Oct 31, 2011Legal
15 minutes could save you from going blind
  Of the five senses (or six, if you’re a little boy in an M. Night Shyamalan movie) most people would agree that vision is their most valuable sense. As people age, this most prized faculty deteriorates, and for some may disappear altogether. Glaucoma is a leading cause of blindness, second only to cataracts, affecting a more modest one in two hundred people under the age of fifty, but escalating to a staggering one in ten people over eighty.   Glaucoma is an eye disorder wherein the optic nerve is damaged, resulting in impaired vision that may progress to complete blindness. The damage involves loss of retinal ganglion cells as a result of increased intraocular pressure. This increased pressure is historically believed to be caused by an increase in production of humor, the watery fluid that fills the front of the eye.   Current treatments for glaucoma include medication, typically administered in the form of eye drops; and surgical procedures, including canaloplasty (a non-penetrating procedure using microcatheter technology), laser surgery, trabeculectomy (surgical removal of part of the trabecular network), glaucoma drainage implants, and laser-assisted non-penetrating deep sclerectomy. Neither the medication nor the surgical procedures are permanent cures, and both include negative side effects. Selective laser trabeculoplasty, the newest and most popular laser treatment, effects a secondary physiological response that leads to a highly undesirable increase in fluid outflow after the procedure is performed.   In a recently issued patent for a method of glaucoma treatment, an inventor rebuts the popular belief that glaucoma is caused by excess humor production, and instead suggests the novel idea that blockage in the trabecular network near Schlemm’s canal (the channel that collects humor and delivers it into the bloodstream) prevents fluid from leaving the eye, thus causing the intraocular pressure. The trabecular meshwork is typically blocked by anatomical changes, pigment, extracellular matrix debris, or pseudoexfoliative material. The inventor also notes that the modern procedure for treating cataracts, the leading cause of blindness, decreases intraocular pressure as an unintended positive side effect. Using this observation, the inventor appropriated and altered the phacoemulsification cataract technology for use in treating glaucoma.   The invention describes a method of applying low intensity ultrasonic energy to the patient’s eye to dislodge built up material in the trabecular meshwork and initiate biochemical processes to reduce and remove extracellular debris, thereby decreasing the intraocular pressure causing the vision impairment. By decreasing the intensity of the ultrasonic energy and targeting the energy at a distance from the tissue rather than engaging it directly, the disclosed method avoids inflicting tissue damage.   The method claimed involves holding an ultrasonic device at a location external to the trabecular meshwork and transmitting the ultrasonic energy at a set frequency for a predetermined time, triggering a presumed integrin response by elevating the temperature within the treatment area to a level below that which creates tissue necrosis and pain, but which initiates biochemical changes in the eye, releasing cytokines that trigger enzymes and macrophage activity. The enzymes break down the extracellular debris clogging the trabecular meshwork, while the macrophages clear the broken-down debris, thus dislodging material built up in the trabecular meshwork and releasing the intraocular pressure.   The use of ultrasonic devices for treating glaucoma is not novel, however the method in which it is used in the present invention is. Other ultrasonic treatments target the cilliary body (the part of the eye that produces humor) in order to decrease fluid production in the eye. The present invention side-steps humor production, instead providing a treatment for the underlying cause of the intraocular pressure by clearing fluid blockages in the trabecular network.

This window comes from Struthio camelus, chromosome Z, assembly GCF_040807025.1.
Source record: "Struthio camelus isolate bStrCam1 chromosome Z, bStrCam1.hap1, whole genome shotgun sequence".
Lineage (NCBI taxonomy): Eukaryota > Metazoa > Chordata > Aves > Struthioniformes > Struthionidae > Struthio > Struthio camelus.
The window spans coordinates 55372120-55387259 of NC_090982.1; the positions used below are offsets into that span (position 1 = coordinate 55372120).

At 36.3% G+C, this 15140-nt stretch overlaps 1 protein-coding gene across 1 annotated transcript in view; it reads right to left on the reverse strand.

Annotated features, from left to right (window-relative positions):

Pros:   The method of treatment disclosed is non-invasive and takes mere minutes to perform (the preferred duration range is 40 to 50 seconds of treatment at up to 12 intervals at predetermined points around the limbal area of the eye). An anesthetic gel or liquid may be placed on the eye prior to treatment, but the ultrasonic device will not come in contact with the surface of the eye, and the temperature at which it emits energy is set below that which causes pain and tissue damage.   The patent offers study results indicating that, in patients who received this ultrasonic treatment in one eye, intraocular pressure decreased in both the treated and untreated eyes, and the pressure continued to drop over several months after treatment. Unlike existing treatments that may lose efficacy over time, the present invention produces a systemic biochemical triggering of the integrins that then lead to systemic absorption and a bilateral cytokine effect – in essence, this invention alters the patient’s biochemical makeup such that her body clears its own trabecular network blockages, thereby releasing any intraocular pressure that may arise.
Cons:   While the inventor has performed and reported the results of clinical tests to determine the efficacy of this invention, formal clinical trials have not yet been performed. It is thus impossible to know the true benefits and risks to this new technology before the proper steps have been taken to gain FDA approval. 
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